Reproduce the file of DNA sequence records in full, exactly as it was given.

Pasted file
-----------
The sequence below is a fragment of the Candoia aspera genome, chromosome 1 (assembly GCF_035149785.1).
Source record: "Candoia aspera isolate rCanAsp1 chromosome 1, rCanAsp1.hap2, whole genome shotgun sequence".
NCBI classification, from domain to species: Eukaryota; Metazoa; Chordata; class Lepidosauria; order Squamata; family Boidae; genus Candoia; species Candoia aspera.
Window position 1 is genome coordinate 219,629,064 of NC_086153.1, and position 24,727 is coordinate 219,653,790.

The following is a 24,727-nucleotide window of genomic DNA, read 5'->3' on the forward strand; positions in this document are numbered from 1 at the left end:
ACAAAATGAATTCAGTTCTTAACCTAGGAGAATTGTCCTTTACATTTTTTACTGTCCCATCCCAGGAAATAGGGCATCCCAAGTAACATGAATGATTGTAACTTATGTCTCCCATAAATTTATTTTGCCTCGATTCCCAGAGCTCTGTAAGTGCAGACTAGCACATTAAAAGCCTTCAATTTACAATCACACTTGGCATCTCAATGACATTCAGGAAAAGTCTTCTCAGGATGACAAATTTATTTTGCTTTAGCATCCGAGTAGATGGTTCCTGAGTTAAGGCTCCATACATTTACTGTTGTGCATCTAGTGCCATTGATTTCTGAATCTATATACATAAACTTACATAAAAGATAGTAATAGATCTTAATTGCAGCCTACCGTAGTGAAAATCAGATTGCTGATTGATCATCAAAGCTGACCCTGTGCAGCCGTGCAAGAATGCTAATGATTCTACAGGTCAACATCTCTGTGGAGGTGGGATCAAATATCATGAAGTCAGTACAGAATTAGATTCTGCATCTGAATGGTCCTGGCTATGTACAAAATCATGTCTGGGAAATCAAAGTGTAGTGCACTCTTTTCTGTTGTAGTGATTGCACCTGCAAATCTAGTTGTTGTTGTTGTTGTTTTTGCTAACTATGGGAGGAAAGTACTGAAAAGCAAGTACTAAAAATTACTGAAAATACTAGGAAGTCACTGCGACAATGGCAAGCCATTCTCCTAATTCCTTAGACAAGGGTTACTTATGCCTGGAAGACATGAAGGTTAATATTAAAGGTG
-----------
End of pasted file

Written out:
The sequence below is a fragment of the Candoia aspera genome, chromosome 1 (assembly GCF_035149785.1).
Source record: "Candoia aspera isolate rCanAsp1 chromosome 1, rCanAsp1.hap2, whole genome shotgun sequence".
NCBI classification, from domain to species: Eukaryota; Metazoa; Chordata; class Lepidosauria; order Squamata; family Boidae; genus Candoia; species Candoia aspera.
Window position 1 is genome coordinate 219,629,064 of NC_086153.1, and position 24,727 is coordinate 219,653,790.

The following is a 24,727-nucleotide window of genomic DNA, read 5'->3' on the forward strand; positions in this document are numbered from 1 at the left end:
ACAAAATGAATTCAGTTCTTAACCTAGGAGAATTGTCCTTTACATTTTTTACTGTCCCATCCCAGGAAATAGGGCATCCCAAGTAACATGAATGATTGTAACTTATGTCTCCCATAAATTTATTTTGCCTCGATTCCCAGAGCTCTGTAAGTGCAGACTAGCACATTAAAAGCCTTCAATTTACAATCACACTTGGCATCTCAATGACATTCAGGAAAAGTCTTCTCAGGATGACAAATTTATTTTGCTTTAGCATCCGAGTAGATGGTTCCTGAGTTAAGGCTCCATACATTTACTGTTGTGCATCTAGTGCCATTGATTTCTGAATCTATATACATAAACTTACATAAAAGATAGTAATAGATCTTAATTGCAGCCTACCGTAGTGAAAATCAGATTGCTGATTGATCATCAAAGCTGACCCTGTGCAGCCGTGCAAGAATGCTAATGATTCTACAGGTCAACATCTCTGTGGAGGTGGGATCAAATATCATGAAGTCAGTACAGAATTAGATTCTGCATCTGAATGGTCCTGGCTATGTACAAAATCATGTCTGGGAAATCAAAGTGTAGTGCACTCTTTTCTGTTGTAGTGATTGCACCTGCAAATCTAGTTGTTGTTGTTGTTGTTTTTGCTAACTATGGGAGGAAAGTACTGAAAAGCAAGTACTAAAAATTACTGAAAATACTAGGAAGTCACTGCGACAATGGCAAGCCATTCTCCTAATTCCTTAGACAAGGGTTACTTATGCCTGGAAGACATGAAGGTTAATATTAAAGGTG